One of my wheel bearings needed replacing, so I read off the code on the side – 61903 – ordered some replacements and was surprised to find that the axle didn’t fit. Turns out the existing bearings have an i/d of 18mm where as the new ones are 17mm. Google suggests that 61903 should be 17mm and that 30x18x7 is 18307.
Did Fulcrum just get a mislabelled batch or am I missing something?Posted 4 years ago
Probably a cost saving measure by using the same seals, had similar on a DTSwiss hub, 16100 bearings with 6001 markings, and also on no-name square taper BBs marked as 6002, but with a large ID.Posted 4 years ago
I’ve just had some 61803 SRS delivered which were actually 61803 LLB when I took them out of the box.Posted 4 years ago
Were these bearings from Fulcrum Racing Sport DB CX wheels? If so, I’ve just wasted some time & money trying to fit some 61903 bearings & having got the calipers out have just ordered some MR18307s.
Not very impressed with the longevity of the bearings in these wheels. Not sure if it’s the hub design or the bearings were made of cheese, but for a CX wheel they’ve not lasted 6mths – of intermittent weekend riding – without dying on me.Posted 4 years ago
Sadly, Fulcrum are utter d*cks when it comes to bearings. It is labeled up as a 61903 but they are indeed something else, and yes they are terrible in terms of longevity too.
We try and talk folk into a better quality wheelset with sensible spokes and bearings where budget and desire to change allows.Posted 4 years ago
Fulcrum use bespoke sized bearings for some applications.Posted 4 years ago
I’ve got a set of red metal 3s or something and you can’t get the freehub bearings except from Fulcrum because they are a proprietary size.
Shimano BB’s are another one, the bearings are narrower than the seals suggest, because they’re actually angular contact bearings not radial.
It’s actually a better design, it just makes replacement a PITA unless you just buy a new BB.Posted 4 years ago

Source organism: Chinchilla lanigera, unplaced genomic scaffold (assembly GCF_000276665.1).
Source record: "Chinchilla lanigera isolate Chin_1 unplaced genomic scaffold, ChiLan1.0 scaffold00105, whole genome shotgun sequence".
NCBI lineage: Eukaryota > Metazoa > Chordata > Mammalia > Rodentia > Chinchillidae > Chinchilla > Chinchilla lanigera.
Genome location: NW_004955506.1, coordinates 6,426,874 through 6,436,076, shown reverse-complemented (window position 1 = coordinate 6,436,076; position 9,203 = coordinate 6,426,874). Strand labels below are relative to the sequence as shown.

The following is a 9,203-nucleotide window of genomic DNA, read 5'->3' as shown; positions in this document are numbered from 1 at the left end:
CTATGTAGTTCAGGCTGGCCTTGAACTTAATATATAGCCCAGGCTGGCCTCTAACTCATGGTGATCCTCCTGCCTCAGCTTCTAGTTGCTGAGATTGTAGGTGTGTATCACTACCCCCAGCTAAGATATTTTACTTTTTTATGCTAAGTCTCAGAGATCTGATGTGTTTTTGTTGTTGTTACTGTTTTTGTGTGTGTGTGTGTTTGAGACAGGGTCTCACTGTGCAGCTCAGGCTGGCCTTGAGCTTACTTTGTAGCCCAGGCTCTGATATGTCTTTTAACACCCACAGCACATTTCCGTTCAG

The angular contact Shimano BB ones are easy if you remember “Never black out” so you just put the black seal so it doesn’t show.Posted 4 years ago
I’m not sure who is responsible for the seal identification problem but it does happen quite a lot sadly. Always best to measure and go off the sizes especially where frame kits are concerned.
The angular contact Shimano BB ones are easy if you remember “Never black out” so you just put the black seal so it doesn’t show.
Assumes you can find a bearing that fits.
But when XTR BB’s are <£20 it’s not worth the hassle.Posted 4 years ago
Were these bearings from Fulcrum Racing Sport DB CX wheels?
Yes they were. As yes, the bearings lasted a pitifully short time.Posted 4 years ago
Holy thread resurrection, Batman!
Just had this exact problem. I’ll just go down the parallels I had:
1. Set of Fulcrum Racing DB5 wheels, new in April on a Ridley X-Trail
2. Front bearings seized solid after just 5 months use in virtually dry conditions, < 800 miles
3. Read the bearing ID from the seal, popped down to my local supplier and acquired the “correct” bearing
4. Fitted, went to insert axle. <insert curse words>
5. Found this thread after coming to pretty much this conclusion
So I would agree that they are mislabelling bearings and the bearings are made from an amalgam of cheese and window putty.
*sighs deeply and makes a call to get the correct bearings*Posted 2 years ago
This sounds really annoying. The local bike shop talked me out of buying fulcrums and refuse to supply them. They suggested hope / Mavic / Hunt instead.Posted 2 years ago
This sounds really annoying. The local bike shop talked me out of buying fulcrums and refuse to supply them. They suggested hope / Mavic / Hunt instead.
Yeah, wouldn’t be top of my list for aftermarket wheels, although they’re good enough for OEM and certainly seem well built enough. I just don’t know why they compromise them by putting the cheapest, crappest bearings in that they can find. Well, ok…I do know. Cost :-/
Building a new set of wheels for this bike is on the list, so I might just bump it up a bit.Posted 2 years ago
There’s a reason companies use fulcrum wheels as OEM. It’s because they are cheap. This is reflected in the bearings especially & the freehubs. At least if you can get some decent bearings in it’ll be 100% better than it is nowPosted 2 years ago
There’s a reason companies use fulcrum wheels as OEM. It’s because they are cheap. This is reflected in the bearings especially & the freehubs. At least if you can get some decent bearings in it’ll be 100% better than it is now
Indeed. The rant was more about the inconvenience – I suspect I’ll have to press in the old ones as I’ll need the bike next week. Hopefully, the replacements will arrive tomorrow AM with the post so I don’t have to do this.
I’ll build a set of lighter, carbon-rimmed wheels for this later this year and will probably retire the Fulcrums at that point, or keep ’em for rough, winter use where I can abuse them into the ground 🙂Posted 2 years ago
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